The financial pain of rain

Ireland is in the middle of spring. A wet, damp, blustery spring with a tease of sunshine that the daffodils, tulips and bluebells in my garden are absolutely loving and waving around excitedly for. It’s not that it’s lashing rain, it’s just endless diagonals of driven drizzle. And while my lush garden is loving it, my family has cabin fever roaming around the house, waiting for the sun to pop out. I’ve often wondered why Irish people have not evolved to adapt to the rain, the way Middle Eastern and African peoples have skin adapted to the sun.

Everywhere I look I see identical advice on FIRE blogs – save lots, spend little, invest in low cost index funds and enjoy free pursuits such as hiking.

Check, check, uncheck, uncheck.

If I read one more article on a FIRE blog about going hiking, I’m going to put on my wellies and stamp the frustration out in the muddy puddles à la Peppa Pig. Actually, I don’t even own wellies. What kind of Irish person doesn’t own wellies?!

I could dig out my sad old hiking boots that I bought when I was younger, fitter and dreamt of freedom on the top of mountains. They don’t have much wear and tear.

Nowadays it would be next to impossible for us to go hiking. With 2 young kids (one of whom still uses a buggy) the physical, logistical and to be frank – the psychological effort of going hiking with youngsters is more the stuff of nightmares than dreams. I can just imagine it now, us grimly smiling at each other while the wheels of the buggy jolt over rocks and stones and baby Kitty screams angrily, us trying to convince each other that this mess was worth it for the breeze in our hair and the view of yet more green fields that you can see perfectly fine from the motorway while wondering whose idea this was. I’m sure there are some zealots out there who would shout me down with calls for slings, or structured baby carriers but it’s just not us.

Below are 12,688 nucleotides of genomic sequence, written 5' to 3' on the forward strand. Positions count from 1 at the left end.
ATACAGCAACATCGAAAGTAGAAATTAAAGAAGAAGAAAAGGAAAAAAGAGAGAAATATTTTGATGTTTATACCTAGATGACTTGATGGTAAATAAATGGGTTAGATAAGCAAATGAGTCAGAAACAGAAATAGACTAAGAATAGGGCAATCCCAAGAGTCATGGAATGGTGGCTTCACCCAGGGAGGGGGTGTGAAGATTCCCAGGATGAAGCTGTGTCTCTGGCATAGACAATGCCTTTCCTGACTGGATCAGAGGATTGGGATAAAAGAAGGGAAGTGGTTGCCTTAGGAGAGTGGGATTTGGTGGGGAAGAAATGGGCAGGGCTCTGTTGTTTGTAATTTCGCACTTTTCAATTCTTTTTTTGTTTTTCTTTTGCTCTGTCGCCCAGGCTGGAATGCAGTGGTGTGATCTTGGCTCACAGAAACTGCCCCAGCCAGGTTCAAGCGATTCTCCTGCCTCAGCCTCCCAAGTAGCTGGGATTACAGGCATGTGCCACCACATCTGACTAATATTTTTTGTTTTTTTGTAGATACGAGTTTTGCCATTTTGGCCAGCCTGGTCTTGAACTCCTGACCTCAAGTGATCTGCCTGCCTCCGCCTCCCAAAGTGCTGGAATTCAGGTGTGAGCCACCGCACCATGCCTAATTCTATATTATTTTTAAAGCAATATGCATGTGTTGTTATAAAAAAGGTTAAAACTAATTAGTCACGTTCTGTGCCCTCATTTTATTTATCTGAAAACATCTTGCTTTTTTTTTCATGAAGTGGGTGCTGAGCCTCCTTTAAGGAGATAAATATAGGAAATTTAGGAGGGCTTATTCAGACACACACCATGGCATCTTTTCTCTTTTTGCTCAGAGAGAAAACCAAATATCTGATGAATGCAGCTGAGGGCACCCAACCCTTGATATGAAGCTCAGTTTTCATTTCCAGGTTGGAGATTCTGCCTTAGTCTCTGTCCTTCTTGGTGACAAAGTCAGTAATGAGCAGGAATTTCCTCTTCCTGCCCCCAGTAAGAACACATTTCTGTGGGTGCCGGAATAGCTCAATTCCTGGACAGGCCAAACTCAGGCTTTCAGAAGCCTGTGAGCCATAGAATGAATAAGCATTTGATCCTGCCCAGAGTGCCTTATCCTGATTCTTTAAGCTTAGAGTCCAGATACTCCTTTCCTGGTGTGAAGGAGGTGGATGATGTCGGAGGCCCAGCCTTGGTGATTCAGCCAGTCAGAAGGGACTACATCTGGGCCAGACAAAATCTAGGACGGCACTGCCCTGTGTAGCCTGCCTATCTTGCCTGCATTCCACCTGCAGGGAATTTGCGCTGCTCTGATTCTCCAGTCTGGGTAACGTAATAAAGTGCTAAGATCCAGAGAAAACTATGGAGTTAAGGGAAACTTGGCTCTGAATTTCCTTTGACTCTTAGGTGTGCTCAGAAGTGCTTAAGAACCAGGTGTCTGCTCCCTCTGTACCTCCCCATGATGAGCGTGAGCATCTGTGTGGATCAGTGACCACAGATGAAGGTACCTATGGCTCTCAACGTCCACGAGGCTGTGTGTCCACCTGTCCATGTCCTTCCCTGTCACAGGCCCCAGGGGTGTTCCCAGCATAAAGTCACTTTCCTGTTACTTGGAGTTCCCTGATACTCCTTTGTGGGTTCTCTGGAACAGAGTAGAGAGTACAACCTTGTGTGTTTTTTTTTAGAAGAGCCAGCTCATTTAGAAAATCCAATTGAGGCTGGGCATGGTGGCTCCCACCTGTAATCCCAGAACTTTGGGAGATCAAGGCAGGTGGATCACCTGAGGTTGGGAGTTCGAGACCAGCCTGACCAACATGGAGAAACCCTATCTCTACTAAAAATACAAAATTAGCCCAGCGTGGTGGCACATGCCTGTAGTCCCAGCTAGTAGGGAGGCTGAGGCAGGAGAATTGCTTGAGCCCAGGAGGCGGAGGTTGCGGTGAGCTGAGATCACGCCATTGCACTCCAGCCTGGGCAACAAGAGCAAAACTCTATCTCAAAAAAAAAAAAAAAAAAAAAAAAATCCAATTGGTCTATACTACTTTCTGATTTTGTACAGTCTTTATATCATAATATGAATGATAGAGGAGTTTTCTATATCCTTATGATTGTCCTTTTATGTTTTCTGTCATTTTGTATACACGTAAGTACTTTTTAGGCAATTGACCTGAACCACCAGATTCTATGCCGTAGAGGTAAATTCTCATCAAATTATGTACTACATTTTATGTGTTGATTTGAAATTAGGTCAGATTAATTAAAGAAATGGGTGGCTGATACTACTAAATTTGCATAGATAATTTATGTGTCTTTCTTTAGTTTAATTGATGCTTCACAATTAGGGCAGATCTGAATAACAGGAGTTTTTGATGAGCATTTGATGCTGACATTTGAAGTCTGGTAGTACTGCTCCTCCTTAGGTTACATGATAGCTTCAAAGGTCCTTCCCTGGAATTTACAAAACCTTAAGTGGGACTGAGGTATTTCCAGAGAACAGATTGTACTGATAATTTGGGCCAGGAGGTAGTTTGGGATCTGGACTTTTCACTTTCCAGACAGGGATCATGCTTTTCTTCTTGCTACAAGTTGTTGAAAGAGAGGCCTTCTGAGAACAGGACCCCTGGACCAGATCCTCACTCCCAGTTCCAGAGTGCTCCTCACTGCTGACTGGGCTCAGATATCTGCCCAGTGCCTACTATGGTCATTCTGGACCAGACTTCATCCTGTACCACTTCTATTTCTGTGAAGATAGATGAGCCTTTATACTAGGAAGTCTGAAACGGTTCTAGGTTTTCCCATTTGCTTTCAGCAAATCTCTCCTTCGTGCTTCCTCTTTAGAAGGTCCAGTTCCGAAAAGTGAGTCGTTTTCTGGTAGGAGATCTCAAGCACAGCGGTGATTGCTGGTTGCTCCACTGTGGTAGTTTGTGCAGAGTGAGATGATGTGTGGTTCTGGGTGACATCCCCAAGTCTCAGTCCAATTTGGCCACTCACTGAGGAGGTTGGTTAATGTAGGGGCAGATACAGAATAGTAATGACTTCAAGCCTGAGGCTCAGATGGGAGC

200w_d (1).gif

So, free pursuits are somewhat limited in our location. There are playgrounds and parks which we like to avail of (when dry), but that gets very repetitive very quickly, especially since Kitty Junior (the pre-schooler) doesn’t like long car journeys to find the same thing just an hour away.

That’s why Ireland’s shopping centres are crammed packed on rainy days. There isn’t much else to do. Swimming pools, playcentres and shopping centres comprise most of our indoor activities for rainy days. While the costs are definitely controlled in pools and playcentres, shopping centres result in the worst financial hit. Lunch, coffees, bargains, kids clothes and that stuff for those random home DIY jobs that you always forget to buy. We could easily drop €150 on an afternoon at a shopping centre. Let’s be honest, strolling around one but giving yourself no money to spend is like only ordering water at a gourmet restaurant.

How I long for the summer days when parks, picnics, castle grounds and estates,  walks on beaches and promenades, forest trails and festivals open up a world of free family fun.

For now though, it’s back to Snap!, hide and seek, Ludo and dollhouses in the house while the wind howls outside.